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  • 21TLChild0339_Maioli073021

    Rights statement: This is the author’s version of a work that was accepted for publication in The Lancet Child and Adolescent Health. Changes resulting from the publishing process, such as peer review, editing, corrections, structural formatting, and other quality control mechanisms may not be reflected in this document. Changes may have been made to this work since it was submitted for publication. A definitive version was subsequently published in The Lancet Child and Adolescent Health, 5, 12, 2021 DOI: 10.1016/S2352-4642(21)00194-2

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International migration of unaccompanied minors: trends, health risks, and legal protection

Research output: Contribution to Journal/MagazineJournal articlepeer-review

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  • S. Corona Maioli
  • J. Bhabha
  • K. Wickramage
  • L.C.N. Wood
  • L. Erragne
  • O. Ortega García
  • R. Burgess
  • V. Digidiki
  • R.W. Aldridge
  • D. Devakumar
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<mark>Journal publication date</mark>1/12/2021
<mark>Journal</mark>The Lancet Child and Adolescent Health
Issue number12
Volume5
Number of pages14
Pages (from-to)882-895
Publication StatusPublished
Early online date17/08/21
<mark>Original language</mark>English

Abstract

The global population of unaccompanied minors—children and adolescents younger than 18 years who migrate without their legal guardians—is increasing. However, as data are not systematically collected in any region, if collected at all, little is known about this diverse group of young people. Compared with adult migrants, unaccompanied minors are at greater risk of harm to their health and integrity because they do not have the protection provided by a family, which can affect their short-term and long-term health. This Review summarises evidence regarding the international migration and health of unaccompanied minors. Unaccompanied minors are entitled to protection that should follow their best interests as a primary consideration; however, detention, sometimes under the guise of protection, is a widespread practice. If these minors are provided with appropriate forms of protection, including health and psychosocial care, they can thrive and have good long-term outcomes. Instead, hostile immigration practices persist, which are not in the best interests of the child.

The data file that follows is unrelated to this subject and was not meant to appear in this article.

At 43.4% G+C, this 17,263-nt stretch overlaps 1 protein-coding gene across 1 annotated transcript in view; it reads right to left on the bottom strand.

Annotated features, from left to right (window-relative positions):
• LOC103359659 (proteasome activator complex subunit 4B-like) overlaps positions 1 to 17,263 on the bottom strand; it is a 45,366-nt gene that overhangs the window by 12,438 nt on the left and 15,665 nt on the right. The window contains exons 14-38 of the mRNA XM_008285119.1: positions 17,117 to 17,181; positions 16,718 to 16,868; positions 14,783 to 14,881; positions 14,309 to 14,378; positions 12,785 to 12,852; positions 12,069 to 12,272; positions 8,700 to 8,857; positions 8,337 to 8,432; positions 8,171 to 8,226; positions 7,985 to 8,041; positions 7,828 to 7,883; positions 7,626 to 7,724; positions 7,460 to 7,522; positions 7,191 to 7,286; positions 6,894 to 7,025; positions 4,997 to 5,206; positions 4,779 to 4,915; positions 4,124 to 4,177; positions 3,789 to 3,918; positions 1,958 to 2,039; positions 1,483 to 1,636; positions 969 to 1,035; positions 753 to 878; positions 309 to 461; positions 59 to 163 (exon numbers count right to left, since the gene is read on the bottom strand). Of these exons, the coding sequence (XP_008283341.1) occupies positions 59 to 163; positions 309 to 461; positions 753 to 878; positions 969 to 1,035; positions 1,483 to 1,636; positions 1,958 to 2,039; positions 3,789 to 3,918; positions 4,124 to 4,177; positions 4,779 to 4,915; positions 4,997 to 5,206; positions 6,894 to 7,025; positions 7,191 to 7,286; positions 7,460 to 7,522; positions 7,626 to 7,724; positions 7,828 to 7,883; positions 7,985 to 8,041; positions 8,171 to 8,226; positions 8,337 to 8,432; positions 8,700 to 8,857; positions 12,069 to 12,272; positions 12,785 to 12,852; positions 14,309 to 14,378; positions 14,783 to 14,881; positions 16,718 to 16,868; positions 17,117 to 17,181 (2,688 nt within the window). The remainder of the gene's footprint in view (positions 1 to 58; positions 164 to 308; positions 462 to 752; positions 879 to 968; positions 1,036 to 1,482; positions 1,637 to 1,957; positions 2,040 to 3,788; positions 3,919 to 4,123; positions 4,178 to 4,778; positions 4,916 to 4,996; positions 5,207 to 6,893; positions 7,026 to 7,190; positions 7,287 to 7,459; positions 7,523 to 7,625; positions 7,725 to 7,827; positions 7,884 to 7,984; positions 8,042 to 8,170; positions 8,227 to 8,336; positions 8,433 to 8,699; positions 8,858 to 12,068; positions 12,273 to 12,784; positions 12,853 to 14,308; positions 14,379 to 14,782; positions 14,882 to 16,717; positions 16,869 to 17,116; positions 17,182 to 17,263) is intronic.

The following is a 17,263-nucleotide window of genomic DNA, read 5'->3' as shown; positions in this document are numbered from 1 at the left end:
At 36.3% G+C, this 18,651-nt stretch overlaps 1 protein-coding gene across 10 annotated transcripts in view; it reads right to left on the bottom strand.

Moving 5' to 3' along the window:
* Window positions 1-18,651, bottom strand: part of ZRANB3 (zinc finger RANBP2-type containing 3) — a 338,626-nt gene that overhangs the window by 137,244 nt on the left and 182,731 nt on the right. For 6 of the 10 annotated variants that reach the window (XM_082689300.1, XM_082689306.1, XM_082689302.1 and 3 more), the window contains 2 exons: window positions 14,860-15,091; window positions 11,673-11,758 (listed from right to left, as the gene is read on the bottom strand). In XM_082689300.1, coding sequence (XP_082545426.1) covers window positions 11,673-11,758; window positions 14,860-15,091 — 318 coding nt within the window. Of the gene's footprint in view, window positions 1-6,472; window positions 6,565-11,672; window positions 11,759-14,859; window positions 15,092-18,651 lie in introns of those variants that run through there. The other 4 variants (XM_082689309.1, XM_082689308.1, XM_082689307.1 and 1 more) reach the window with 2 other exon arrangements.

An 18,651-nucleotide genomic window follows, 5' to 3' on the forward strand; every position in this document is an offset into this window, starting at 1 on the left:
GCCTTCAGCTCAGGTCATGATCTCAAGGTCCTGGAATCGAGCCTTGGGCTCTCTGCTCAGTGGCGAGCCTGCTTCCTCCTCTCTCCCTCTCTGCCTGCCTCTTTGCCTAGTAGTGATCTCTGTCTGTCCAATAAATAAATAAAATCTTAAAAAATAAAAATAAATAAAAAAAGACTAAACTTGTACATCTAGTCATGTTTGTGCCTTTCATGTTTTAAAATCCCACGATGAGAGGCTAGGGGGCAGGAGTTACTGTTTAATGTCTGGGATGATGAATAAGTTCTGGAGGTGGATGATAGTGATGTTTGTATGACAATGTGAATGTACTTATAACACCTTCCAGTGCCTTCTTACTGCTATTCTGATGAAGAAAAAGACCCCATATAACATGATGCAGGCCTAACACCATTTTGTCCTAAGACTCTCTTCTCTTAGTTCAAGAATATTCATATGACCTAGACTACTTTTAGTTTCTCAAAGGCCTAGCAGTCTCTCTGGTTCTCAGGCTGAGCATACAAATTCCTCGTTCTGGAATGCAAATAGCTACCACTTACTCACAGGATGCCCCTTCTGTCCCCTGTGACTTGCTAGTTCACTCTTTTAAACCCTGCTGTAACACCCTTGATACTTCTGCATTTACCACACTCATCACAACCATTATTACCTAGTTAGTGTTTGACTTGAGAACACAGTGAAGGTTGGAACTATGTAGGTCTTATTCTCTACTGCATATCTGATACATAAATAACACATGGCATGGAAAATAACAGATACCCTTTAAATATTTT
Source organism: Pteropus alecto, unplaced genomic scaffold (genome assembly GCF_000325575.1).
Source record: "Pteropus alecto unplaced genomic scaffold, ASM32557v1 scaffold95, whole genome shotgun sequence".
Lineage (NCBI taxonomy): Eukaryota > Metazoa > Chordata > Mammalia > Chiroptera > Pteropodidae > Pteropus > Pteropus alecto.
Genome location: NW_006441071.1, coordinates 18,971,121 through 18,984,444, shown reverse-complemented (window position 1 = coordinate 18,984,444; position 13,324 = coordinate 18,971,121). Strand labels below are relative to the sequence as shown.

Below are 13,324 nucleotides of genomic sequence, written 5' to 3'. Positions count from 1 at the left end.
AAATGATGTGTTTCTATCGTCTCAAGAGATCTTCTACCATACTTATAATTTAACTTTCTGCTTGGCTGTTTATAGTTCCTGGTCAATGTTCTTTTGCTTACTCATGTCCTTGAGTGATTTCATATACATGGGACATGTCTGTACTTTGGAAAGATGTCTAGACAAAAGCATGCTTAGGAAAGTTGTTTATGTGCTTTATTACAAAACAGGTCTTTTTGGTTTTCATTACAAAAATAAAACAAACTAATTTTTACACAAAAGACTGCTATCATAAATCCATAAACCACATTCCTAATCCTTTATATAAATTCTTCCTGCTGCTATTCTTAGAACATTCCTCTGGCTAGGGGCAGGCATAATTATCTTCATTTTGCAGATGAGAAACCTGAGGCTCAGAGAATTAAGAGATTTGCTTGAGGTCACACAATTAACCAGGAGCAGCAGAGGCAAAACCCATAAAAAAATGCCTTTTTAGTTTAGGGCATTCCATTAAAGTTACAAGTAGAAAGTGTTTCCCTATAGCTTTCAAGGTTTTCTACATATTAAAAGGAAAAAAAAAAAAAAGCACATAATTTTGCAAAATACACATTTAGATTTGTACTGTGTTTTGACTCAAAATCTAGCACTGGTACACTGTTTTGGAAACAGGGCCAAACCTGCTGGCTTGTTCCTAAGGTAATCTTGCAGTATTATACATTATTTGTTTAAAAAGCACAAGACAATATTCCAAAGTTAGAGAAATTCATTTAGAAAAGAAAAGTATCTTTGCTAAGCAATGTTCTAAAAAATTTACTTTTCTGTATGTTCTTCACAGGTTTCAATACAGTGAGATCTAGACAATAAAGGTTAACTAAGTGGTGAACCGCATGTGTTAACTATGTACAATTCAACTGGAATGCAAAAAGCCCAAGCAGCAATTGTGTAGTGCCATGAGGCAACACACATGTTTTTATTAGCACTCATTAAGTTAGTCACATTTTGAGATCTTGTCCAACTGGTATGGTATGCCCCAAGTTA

Bibliographic note

This is the author’s version of a work that was accepted for publication in The Lancet Child and Adolescent Health. Changes resulting from the publishing process, such as peer review, editing, corrections, structural formatting, and other quality control mechanisms may not be reflected in this document. Changes may have been made to this work since it was submitted for publication. A definitive version was subsequently published in The Lancet Child and Adolescent Health, 5, 12, 2021 DOI: 10.1016/S2352-4642(21)00194-2